Inhibitors of 11β-hydroxysteroid dehydrogenase type 1 (11β-HSD1), a microsomal enzyme that converts cortisone into cortisol, are being developed to treat diabetes and metabolic disorders and now, in a study supported by the Wellcome Trust, researchers at the University of Edinburgh have shown that such compounds may also help to reduce – or even reverse – age-related memory loss. Such memory loss has been linked to increased activity of 11β-HSD1 and higher levels of glucocorticoids in the hippocamus, an area of the brain associated with memory.
Ageing mice display deficits in memory and learning similar to those experienced by some elderly people and life-long partial deficiency of 11β-HSD1 prevents this decline in transgenic mice. More surprisingly, improvements in memory – as judged by performance in a Y maze – were seen in mice after only ten days treatment with a selective 11β-HSD1 inhibitor, UE1961.
The team had previously shown that a non-selective 11β-HSD1 inhibitor, carbenoxolone, improves memory in healthy elderly men and in patients with type II diabetes after only one month of treatment. They now hope to complete preclinical assessment of the new compound and begin clinical trials within a year. The study is published in the Journal of Neuroscience.
The cognitive improvement in Alzheimer’s disease patients brought about by treatment with acetyl cholinesterase inhibitors has been largely attributed to enhanced M1-muscarinic receptor signalling. Recently, however, studies with M1-receptor knockout mice and with more selective M1-receptor modulators have suggested that this receptor may not directly mediate learning and memory.
A team led by researchers at the University of Leicester has now suggested an alternative mechanism involving the M3-muscarinic receptor which is widely expressed in many brain regions, including the hippocampus. M3-receptor knockout mice were found to show a deficit in fear conditioning learning and memory. A knock-in mouse strain expressing a phosphorylation-deficient receptor also showed a deficit in fear conditioning learning, indicating that the learning process involves receptor phosphorylation. Agonist treatment and fear conditioning training led to phosphorylation of the M3-receptor in the hippocampus, confirming the importance of receptor phoshorylation on learning and memory. The phosphorylation-deficient receptor was expressed normally at the cell surface and was able to signal via the Gq/11 calcium pathway, but was uncoupled from phosphorylation-dependent processes such as receptor internalization and arrestin recruitment. The study, which is published in PNAS, suggests that an M3-receptor modulator that enhances phosphorylation/arrestin-dependent (non-G protein) signalling may be beneficial in treating cognitive disorders. ‘Biased’ ligands – those able to direct signalling of GPCRs selectively through the phosphorylation/arrestin-dependent pathway – have recently been described for a number of other GPCRs.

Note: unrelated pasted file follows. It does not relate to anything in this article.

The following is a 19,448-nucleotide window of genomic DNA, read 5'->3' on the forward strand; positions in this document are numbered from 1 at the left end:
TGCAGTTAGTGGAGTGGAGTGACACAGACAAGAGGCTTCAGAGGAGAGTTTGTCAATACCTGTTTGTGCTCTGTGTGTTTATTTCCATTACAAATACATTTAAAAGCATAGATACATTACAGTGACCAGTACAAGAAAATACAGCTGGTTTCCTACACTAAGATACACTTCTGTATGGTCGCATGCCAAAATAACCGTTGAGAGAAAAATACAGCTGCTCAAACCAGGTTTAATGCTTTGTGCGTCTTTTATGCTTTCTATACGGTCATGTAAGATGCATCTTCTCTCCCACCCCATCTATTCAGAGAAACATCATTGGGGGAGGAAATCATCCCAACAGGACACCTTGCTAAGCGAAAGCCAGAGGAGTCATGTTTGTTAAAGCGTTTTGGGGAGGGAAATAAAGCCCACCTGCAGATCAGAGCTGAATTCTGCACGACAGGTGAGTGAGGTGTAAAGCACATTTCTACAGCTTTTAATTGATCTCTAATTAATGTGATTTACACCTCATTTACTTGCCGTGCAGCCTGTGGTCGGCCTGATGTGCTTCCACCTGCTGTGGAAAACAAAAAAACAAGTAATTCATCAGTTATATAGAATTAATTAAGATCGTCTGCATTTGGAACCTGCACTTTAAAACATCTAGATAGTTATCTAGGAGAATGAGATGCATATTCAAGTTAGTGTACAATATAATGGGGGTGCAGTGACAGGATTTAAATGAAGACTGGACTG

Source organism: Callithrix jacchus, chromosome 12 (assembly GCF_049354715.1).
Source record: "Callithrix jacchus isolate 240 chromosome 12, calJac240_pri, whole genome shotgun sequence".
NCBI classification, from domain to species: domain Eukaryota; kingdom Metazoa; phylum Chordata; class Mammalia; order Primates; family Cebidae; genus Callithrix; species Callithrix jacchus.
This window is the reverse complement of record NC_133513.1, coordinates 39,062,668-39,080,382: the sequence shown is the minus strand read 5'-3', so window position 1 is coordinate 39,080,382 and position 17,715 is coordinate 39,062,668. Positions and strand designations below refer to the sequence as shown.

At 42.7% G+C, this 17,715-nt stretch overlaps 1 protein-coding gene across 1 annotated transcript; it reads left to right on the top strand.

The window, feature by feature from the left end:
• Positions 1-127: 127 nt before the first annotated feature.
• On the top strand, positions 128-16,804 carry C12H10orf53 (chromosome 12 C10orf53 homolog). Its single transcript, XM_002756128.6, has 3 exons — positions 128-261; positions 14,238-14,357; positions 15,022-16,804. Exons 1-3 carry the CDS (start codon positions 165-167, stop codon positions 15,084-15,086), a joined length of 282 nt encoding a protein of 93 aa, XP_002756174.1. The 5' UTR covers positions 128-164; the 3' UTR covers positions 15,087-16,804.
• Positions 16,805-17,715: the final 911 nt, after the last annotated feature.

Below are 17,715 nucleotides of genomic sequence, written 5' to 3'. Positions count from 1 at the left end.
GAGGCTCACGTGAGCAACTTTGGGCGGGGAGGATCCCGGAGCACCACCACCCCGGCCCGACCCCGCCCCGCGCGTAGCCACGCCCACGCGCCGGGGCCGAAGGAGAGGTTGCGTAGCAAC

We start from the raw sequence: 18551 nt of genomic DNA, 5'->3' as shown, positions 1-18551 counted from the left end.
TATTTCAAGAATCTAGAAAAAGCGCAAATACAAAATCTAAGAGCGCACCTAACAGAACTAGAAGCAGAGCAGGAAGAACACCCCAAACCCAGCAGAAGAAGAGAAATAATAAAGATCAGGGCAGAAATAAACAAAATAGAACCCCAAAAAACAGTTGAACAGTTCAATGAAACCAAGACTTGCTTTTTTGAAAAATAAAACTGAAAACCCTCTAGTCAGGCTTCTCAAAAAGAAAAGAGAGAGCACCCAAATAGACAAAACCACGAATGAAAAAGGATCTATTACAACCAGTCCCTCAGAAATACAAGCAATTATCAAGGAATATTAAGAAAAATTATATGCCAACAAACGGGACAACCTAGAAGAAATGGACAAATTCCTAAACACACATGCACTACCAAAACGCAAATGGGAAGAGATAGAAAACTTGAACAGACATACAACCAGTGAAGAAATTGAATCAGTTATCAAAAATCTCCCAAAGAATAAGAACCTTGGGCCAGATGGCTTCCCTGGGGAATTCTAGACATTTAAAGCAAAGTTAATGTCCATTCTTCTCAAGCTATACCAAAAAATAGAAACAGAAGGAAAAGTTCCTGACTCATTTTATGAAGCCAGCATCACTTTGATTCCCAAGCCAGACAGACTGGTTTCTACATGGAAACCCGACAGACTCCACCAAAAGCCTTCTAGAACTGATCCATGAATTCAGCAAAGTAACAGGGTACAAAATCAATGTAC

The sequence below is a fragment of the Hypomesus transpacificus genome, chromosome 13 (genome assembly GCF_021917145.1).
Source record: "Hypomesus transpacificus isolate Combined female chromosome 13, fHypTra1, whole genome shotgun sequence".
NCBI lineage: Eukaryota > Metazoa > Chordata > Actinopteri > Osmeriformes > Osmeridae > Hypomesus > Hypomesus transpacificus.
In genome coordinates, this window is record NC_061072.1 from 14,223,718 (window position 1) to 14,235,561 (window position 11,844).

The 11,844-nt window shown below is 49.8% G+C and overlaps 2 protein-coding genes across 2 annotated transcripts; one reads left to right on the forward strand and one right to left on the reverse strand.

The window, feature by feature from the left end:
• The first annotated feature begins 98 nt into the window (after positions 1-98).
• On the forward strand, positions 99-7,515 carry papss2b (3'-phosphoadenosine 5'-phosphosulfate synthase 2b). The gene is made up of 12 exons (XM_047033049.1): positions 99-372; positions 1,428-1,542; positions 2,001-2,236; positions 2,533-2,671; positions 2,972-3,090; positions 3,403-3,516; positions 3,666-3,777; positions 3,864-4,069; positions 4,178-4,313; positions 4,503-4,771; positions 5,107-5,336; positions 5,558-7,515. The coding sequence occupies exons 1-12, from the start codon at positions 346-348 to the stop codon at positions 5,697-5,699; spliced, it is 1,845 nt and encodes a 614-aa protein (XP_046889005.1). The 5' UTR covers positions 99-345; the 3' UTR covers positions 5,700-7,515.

The 2004 film Eternal Sunshine of the Spotless Mind tells the story of a couple who undergo a procedure to erase memories of each other when their relationship turns sour. Now US and Chinese researchers have claimed that they can selectively erase memories from laboratory mice, suggesting that it may one day be possible to erase traumatic memories in people.
The study, which is published in the October 23 issue of the journal Neuron, reveals a mechanism by which both new and old memories can be eliminated without damage to brain cells. Dr Tsien’s group had previously established the role of the NMDA receptor in memory formation. The new study looked at events downstream of the NMDA receptor, and found that over-expression of α-calcium/calmodulin-dependent kinase II (αCaMKII) while a memory was being recalled eliminated that single memory. During memory formation, the NMDA receptor is activated, resulting in the insertion of AMPA receptors into the synapses and subsequent strengthening of synaptic connections. αCaMKII is believed to play an important role in the insertion of AMPA into the synapses during learning and subsequent strengthening of connections between neurons to form a memory. It has previously been very difficult to dissect out the individual components of memory because of the relatively long timescales needed to switch off production of a particular protein. Dr Tsien’s group has now developed a ‘chemical-genetic’ method which means that αCaMKII can be turned on and off instantly in transgenic mice which have been bred to overproduce the molecule. Using this technique, the group were able to selectively erase memories in the mice during the retrieval stage. The team caution that, although the results are very exciting, translation to humans will need much more work.